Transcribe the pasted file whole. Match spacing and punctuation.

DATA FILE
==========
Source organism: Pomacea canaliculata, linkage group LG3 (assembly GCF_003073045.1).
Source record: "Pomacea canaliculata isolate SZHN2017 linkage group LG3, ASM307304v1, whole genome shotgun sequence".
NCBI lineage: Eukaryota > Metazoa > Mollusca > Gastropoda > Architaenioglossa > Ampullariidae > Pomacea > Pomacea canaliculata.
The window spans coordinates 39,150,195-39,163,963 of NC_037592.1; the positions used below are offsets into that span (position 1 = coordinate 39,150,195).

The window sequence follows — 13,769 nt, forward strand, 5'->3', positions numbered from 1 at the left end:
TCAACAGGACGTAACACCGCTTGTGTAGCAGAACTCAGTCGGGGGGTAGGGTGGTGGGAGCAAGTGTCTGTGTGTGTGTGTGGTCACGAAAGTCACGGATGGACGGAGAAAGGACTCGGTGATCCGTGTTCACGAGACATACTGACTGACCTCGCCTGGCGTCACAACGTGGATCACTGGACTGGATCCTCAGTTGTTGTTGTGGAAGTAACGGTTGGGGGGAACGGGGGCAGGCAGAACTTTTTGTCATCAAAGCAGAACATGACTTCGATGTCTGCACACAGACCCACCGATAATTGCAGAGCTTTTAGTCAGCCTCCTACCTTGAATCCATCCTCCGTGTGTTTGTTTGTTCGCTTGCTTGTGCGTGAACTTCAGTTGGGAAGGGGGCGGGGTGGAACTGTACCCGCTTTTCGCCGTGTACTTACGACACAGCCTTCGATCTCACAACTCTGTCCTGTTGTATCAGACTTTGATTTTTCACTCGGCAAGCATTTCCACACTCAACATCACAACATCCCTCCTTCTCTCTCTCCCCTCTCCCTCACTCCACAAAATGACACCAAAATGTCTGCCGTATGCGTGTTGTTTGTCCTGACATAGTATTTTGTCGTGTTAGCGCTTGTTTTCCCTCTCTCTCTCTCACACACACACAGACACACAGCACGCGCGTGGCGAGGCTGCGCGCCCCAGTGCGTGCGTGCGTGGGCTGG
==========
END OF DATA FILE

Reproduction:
Source organism: Pomacea canaliculata, linkage group LG3 (assembly GCF_003073045.1).
Source record: "Pomacea canaliculata isolate SZHN2017 linkage group LG3, ASM307304v1, whole genome shotgun sequence".
NCBI lineage: Eukaryota > Metazoa > Mollusca > Gastropoda > Architaenioglossa > Ampullariidae > Pomacea > Pomacea canaliculata.
The window spans coordinates 39,150,195-39,163,963 of NC_037592.1; the positions used below are offsets into that span (position 1 = coordinate 39,150,195).

The window sequence follows — 13,769 nt, forward strand, 5'->3', positions numbered from 1 at the left end:
TCAACAGGACGTAACACCGCTTGTGTAGCAGAACTCAGTCGGGGGGTAGGGTGGTGGGAGCAAGTGTCTGTGTGTGTGTGTGGTCACGAAAGTCACGGATGGACGGAGAAAGGACTCGGTGATCCGTGTTCACGAGACATACTGACTGACCTCGCCTGGCGTCACAACGTGGATCACTGGACTGGATCCTCAGTTGTTGTTGTGGAAGTAACGGTTGGGGGGAACGGGGGCAGGCAGAACTTTTTGTCATCAAAGCAGAACATGACTTCGATGTCTGCACACAGACCCACCGATAATTGCAGAGCTTTTAGTCAGCCTCCTACCTTGAATCCATCCTCCGTGTGTTTGTTTGTTCGCTTGCTTGTGCGTGAACTTCAGTTGGGAAGGGGGCGGGGTGGAACTGTACCCGCTTTTCGCCGTGTACTTACGACACAGCCTTCGATCTCACAACTCTGTCCTGTTGTATCAGACTTTGATTTTTCACTCGGCAAGCATTTCCACACTCAACATCACAACATCCCTCCTTCTCTCTCTCCCCTCTCCCTCACTCCACAAAATGACACCAAAATGTCTGCCGTATGCGTGTTGTTTGTCCTGACATAGTATTTTGTCGTGTTAGCGCTTGTTTTCCCTCTCTCTCTCTCACACACACACAGACACACAGCACGCGCGTGGCGAGGCTGCGCGCCCCAGTGCGTGCGTGCGTGGGCTGG